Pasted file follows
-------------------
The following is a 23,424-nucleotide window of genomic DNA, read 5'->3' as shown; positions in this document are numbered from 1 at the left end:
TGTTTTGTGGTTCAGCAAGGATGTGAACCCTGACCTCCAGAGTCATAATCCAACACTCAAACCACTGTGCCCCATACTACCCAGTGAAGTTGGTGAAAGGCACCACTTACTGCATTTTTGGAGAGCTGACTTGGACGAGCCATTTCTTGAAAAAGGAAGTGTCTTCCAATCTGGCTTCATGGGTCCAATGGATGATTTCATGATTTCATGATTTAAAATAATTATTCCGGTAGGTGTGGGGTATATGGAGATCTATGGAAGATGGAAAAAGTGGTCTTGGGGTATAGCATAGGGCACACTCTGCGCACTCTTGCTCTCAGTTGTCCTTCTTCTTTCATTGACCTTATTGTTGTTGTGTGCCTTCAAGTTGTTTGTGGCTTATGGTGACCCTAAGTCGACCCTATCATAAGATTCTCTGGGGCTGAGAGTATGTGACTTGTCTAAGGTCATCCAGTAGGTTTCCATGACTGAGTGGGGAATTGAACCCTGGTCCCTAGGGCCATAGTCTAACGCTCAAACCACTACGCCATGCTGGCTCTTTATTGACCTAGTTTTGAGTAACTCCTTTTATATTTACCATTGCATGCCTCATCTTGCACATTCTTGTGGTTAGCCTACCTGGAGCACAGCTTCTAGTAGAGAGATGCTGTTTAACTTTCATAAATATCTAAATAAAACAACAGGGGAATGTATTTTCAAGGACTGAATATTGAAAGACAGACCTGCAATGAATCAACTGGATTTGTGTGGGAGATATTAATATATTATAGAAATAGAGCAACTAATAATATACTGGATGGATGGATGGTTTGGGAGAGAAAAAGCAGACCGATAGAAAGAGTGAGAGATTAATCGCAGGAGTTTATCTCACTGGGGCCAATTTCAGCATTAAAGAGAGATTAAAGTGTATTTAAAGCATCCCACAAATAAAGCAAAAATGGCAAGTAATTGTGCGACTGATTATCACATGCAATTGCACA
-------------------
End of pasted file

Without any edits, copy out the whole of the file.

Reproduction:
The following is a 23,424-nucleotide window of genomic DNA, read 5'->3' as shown; positions in this document are numbered from 1 at the left end:
TGTTTTGTGGTTCAGCAAGGATGTGAACCCTGACCTCCAGAGTCATAATCCAACACTCAAACCACTGTGCCCCATACTACCCAGTGAAGTTGGTGAAAGGCACCACTTACTGCATTTTTGGAGAGCTGACTTGGACGAGCCATTTCTTGAAAAAGGAAGTGTCTTCCAATCTGGCTTCATGGGTCCAATGGATGATTTCATGATTTCATGATTTAAAATAATTATTCCGGTAGGTGTGGGGTATATGGAGATCTATGGAAGATGGAAAAAGTGGTCTTGGGGTATAGCATAGGGCACACTCTGCGCACTCTTGCTCTCAGTTGTCCTTCTTCTTTCATTGACCTTATTGTTGTTGTGTGCCTTCAAGTTGTTTGTGGCTTATGGTGACCCTAAGTCGACCCTATCATAAGATTCTCTGGGGCTGAGAGTATGTGACTTGTCTAAGGTCATCCAGTAGGTTTCCATGACTGAGTGGGGAATTGAACCCTGGTCCCTAGGGCCATAGTCTAACGCTCAAACCACTACGCCATGCTGGCTCTTTATTGACCTAGTTTTGAGTAACTCCTTTTATATTTACCATTGCATGCCTCATCTTGCACATTCTTGTGGTTAGCCTACCTGGAGCACAGCTTCTAGTAGAGAGATGCTGTTTAACTTTCATAAATATCTAAATAAAACAACAGGGGAATGTATTTTCAAGGACTGAATATTGAAAGACAGACCTGCAATGAATCAACTGGATTTGTGTGGGAGATATTAATATATTATAGAAATAGAGCAACTAATAATATACTGGATGGATGGATGGTTTGGGAGAGAAAAAGCAGACCGATAGAAAGAGTGAGAGATTAATCGCAGGAGTTTATCTCACTGGGGCCAATTTCAGCATTAAAGAGAGATTAAAGTGTATTTAAAGCATCCCACAAATAAAGCAAAAATGGCAAGTAATTGTGCGACTGATTATCACATGCAATTGCACA